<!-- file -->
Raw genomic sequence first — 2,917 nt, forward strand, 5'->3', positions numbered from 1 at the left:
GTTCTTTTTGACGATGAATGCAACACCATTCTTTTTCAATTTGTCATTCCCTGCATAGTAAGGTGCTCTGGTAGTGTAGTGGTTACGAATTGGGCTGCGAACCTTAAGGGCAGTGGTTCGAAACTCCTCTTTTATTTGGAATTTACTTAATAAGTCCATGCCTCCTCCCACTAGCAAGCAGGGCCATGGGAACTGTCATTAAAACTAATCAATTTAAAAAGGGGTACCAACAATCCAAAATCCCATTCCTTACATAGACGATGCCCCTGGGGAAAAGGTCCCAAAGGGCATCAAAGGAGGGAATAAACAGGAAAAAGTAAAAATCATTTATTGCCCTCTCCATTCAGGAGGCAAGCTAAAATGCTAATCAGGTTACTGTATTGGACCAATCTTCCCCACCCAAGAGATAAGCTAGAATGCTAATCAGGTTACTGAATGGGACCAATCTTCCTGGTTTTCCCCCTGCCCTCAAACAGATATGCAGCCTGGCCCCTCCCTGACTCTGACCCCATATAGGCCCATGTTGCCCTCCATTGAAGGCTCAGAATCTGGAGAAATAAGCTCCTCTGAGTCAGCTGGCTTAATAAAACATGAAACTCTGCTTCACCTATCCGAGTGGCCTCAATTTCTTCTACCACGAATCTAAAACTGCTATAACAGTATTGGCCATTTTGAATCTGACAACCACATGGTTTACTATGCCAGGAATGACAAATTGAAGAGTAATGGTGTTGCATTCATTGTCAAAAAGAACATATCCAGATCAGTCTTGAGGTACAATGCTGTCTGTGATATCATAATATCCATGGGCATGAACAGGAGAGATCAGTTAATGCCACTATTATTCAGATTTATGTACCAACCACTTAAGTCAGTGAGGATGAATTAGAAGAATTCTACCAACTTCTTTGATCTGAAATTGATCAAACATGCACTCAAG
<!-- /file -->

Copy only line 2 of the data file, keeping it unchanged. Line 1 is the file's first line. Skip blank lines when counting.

GTTCTTTTTGACGATGAATGCAACACCATTCTTTTTCAATTTGTCATTCCCTGCATAGTAAGGTGCTCTGGTAGTGTAGTGGTTACGAATTGGGCTGCGAACCTTAAGGGCAGTGGTTCGAAACTCCTCTTTTATTTGGAATTTACTTAATAAGTCCATGCCTCCTCCCACTAGCAAGCAGGGCCATGGGAACTGTCATTAAAACTAATCAATTTAAAAAGGGGTACCAACAATCCAAAATCCCATTCCTTACATAGACGATGCCCCTGGGGAAAAGGTCCCAAAGGGCATCAAAGGAGGGAATAAACAGGAAAAAGTAAAAATCATTTATTGCCCTCTCCATTCAGGAGGCAAGCTAAAATGCTAATCAGGTTACTGTATTGGACCAATCTTCCCCACCCAAGAGATAAGCTAGAATGCTAATCAGGTTACTGAATGGGACCAATCTTCCTGGTTTTCCCCCTGCCCTCAAACAGATATGCAGCCTGGCCCCTCCCTGACTCTGACCCCATATAGGCCCATGTTGCCCTCCATTGAAGGCTCAGAATCTGGAGAAATAAGCTCCTCTGAGTCAGCTGGCTTAATAAAACATGAAACTCTGCTTCACCTATCCGAGTGGCCTCAATTTCTTCTACCACGAATCTAAAACTGCTATAACAGTATTGGCCATTTTGAATCTGACAACCACATGGTTTACTATGCCAGGAATGACAAATTGAAGAGTAATGGTGTTGCATTCATTGTCAAAAAGAACATATCCAGATCAGTCTTGAGGTACAATGCTGTCTGTGATATCATAATATCCATGGGCATGAACAGGAGAGATCAGTTAATGCCACTATTATTCAGATTTATGTACCAACCACTTAAGTCAGTGAGGATGAATTAGAAGAATTCTACCAACTTCTTTGATCTGAAATTGATCAAACATGCACTCAAG